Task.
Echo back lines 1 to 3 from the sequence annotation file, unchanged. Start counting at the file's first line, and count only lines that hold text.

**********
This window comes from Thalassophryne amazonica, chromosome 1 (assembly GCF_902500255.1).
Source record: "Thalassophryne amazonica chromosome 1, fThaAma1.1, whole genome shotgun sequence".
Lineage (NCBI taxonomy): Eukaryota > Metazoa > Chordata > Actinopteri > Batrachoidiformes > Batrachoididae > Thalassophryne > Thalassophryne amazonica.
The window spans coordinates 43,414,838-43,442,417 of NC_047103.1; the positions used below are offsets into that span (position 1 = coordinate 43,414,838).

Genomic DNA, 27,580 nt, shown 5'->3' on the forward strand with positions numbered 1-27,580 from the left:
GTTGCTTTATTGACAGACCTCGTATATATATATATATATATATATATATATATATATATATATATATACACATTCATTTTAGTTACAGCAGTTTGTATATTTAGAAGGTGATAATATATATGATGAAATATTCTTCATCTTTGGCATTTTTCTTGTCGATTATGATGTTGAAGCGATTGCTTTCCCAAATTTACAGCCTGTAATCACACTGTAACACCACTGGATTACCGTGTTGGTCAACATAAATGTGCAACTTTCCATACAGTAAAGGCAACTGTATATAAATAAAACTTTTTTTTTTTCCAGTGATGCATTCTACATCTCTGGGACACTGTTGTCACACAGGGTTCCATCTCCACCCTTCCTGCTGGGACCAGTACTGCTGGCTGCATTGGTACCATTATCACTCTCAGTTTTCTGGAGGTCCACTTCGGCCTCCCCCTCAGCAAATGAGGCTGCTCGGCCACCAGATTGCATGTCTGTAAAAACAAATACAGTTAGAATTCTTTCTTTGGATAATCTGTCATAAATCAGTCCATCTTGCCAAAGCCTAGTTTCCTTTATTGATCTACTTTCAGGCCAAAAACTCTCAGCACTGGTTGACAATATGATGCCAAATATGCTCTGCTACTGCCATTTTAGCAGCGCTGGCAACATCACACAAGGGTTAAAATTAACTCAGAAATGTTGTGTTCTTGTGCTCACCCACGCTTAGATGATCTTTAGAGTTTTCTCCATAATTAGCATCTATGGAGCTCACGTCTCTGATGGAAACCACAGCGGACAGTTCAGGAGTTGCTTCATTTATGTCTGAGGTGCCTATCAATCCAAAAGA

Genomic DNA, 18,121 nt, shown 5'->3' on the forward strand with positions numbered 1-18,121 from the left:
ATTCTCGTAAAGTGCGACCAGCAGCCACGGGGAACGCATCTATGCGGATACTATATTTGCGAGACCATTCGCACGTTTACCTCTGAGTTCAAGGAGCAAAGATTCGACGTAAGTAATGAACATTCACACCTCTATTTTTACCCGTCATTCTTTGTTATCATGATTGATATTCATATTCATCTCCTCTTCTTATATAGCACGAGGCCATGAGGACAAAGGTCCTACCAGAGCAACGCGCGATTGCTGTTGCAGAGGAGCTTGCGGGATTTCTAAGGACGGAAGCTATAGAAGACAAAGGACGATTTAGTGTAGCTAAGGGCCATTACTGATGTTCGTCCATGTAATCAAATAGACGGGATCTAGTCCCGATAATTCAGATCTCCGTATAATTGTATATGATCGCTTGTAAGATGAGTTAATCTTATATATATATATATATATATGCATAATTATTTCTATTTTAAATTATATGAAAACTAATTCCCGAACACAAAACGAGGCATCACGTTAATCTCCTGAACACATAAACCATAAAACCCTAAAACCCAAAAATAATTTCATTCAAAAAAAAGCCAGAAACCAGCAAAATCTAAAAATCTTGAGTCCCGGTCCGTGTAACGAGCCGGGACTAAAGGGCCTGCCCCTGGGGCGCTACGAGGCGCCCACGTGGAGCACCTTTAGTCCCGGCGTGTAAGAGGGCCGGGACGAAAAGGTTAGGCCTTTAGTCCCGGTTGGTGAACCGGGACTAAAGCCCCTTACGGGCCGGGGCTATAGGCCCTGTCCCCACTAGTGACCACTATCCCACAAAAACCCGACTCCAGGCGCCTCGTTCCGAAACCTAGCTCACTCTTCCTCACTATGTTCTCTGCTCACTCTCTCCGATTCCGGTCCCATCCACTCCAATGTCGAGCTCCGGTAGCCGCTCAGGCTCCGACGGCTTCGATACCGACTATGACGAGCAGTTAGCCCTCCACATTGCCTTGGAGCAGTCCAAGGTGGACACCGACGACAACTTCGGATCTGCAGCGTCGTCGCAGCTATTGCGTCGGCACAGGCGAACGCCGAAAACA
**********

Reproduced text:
This window comes from Thalassophryne amazonica, chromosome 1 (assembly GCF_902500255.1).
Source record: "Thalassophryne amazonica chromosome 1, fThaAma1.1, whole genome shotgun sequence".
Lineage (NCBI taxonomy): Eukaryota > Metazoa > Chordata > Actinopteri > Batrachoidiformes > Batrachoididae > Thalassophryne > Thalassophryne amazonica.